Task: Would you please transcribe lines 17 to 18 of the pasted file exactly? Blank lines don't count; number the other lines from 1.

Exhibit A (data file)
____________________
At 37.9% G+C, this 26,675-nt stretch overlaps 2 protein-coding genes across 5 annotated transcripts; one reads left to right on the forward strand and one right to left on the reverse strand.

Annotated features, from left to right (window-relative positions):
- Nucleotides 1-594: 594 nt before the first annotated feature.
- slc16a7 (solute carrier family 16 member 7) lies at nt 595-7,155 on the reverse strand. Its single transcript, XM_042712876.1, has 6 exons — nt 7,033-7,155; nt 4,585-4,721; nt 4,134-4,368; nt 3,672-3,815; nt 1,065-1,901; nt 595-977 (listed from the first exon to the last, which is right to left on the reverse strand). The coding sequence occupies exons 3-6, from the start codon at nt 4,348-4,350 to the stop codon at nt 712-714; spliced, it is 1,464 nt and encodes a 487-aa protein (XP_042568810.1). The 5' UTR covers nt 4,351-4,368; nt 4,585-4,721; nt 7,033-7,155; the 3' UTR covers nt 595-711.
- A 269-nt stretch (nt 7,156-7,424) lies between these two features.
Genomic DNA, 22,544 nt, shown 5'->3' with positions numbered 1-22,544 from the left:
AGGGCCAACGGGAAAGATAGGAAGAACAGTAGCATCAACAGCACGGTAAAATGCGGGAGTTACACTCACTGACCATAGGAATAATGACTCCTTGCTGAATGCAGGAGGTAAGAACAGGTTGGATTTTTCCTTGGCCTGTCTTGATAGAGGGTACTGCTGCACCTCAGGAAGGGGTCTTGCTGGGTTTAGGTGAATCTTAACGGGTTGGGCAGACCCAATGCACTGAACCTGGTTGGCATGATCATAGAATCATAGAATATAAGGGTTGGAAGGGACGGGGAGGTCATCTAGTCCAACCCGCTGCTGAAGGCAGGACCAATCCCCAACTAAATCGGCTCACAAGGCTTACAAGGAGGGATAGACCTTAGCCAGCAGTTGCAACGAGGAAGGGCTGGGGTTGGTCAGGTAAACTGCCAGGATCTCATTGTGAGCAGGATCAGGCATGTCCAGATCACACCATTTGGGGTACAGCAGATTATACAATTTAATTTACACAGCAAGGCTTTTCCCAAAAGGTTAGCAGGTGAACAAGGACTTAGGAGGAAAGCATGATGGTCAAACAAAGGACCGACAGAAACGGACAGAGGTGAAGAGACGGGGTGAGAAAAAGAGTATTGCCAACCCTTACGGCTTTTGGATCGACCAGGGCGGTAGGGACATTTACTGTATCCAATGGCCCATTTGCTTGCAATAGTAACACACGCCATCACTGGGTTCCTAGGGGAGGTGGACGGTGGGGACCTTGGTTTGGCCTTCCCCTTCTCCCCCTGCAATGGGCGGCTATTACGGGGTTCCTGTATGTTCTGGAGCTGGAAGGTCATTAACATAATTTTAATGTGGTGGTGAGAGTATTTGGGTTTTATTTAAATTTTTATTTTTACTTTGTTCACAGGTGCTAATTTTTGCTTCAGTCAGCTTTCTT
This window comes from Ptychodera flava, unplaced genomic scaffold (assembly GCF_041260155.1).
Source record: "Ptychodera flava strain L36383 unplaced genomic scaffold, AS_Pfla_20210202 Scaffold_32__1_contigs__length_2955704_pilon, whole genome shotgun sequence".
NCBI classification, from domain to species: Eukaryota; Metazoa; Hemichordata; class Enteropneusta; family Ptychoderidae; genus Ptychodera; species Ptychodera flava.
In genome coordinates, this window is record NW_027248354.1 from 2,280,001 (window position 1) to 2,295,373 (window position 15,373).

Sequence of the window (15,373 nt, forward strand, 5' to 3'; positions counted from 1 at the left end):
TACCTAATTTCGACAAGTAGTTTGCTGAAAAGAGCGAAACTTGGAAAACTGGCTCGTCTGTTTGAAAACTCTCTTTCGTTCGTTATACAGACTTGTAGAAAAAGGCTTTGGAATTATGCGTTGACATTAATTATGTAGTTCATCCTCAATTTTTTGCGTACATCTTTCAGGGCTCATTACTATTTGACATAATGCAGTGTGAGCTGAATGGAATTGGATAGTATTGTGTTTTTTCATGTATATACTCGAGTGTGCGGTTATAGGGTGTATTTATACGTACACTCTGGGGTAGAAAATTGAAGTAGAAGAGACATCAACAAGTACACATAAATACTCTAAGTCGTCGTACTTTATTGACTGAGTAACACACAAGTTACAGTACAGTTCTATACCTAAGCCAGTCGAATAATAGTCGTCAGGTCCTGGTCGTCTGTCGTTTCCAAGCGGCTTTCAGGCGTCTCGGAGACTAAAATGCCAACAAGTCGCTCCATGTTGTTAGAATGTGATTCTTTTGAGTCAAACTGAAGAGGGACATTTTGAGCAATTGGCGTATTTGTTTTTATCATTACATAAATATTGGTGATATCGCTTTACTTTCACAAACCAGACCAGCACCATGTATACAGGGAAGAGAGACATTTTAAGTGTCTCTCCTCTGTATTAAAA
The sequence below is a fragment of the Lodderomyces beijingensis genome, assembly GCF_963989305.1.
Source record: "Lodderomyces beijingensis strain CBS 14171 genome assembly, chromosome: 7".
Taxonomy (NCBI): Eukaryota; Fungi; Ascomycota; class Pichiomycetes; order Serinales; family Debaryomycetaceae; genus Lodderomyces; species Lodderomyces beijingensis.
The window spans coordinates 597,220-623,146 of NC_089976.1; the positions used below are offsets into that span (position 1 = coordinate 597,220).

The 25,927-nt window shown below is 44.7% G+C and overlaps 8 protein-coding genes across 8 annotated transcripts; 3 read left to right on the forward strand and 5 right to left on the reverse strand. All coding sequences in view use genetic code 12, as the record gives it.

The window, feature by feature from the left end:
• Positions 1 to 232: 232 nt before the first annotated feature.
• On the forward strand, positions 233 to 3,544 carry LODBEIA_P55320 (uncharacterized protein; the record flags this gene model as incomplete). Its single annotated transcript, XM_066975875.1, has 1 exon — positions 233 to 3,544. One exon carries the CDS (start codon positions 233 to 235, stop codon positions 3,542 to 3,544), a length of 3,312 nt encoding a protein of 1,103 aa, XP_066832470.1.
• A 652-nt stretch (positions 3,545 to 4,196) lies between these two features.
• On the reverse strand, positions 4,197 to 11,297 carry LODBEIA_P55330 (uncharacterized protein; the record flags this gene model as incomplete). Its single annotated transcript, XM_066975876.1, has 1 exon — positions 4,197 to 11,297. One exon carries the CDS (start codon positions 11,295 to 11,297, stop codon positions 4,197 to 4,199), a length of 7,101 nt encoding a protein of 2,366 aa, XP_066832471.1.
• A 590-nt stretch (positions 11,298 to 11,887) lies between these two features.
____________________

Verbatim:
The window spans coordinates 597,220-623,146 of NC_089976.1; the positions used below are offsets into that span (position 1 = coordinate 597,220).

The 25,927-nt window shown below is 44.7% G+C and overlaps 8 protein-coding genes across 8 annotated transcripts; 3 read left to right on the forward strand and 5 right to left on the reverse strand. All coding sequences in view use genetic code 12, as the record gives it.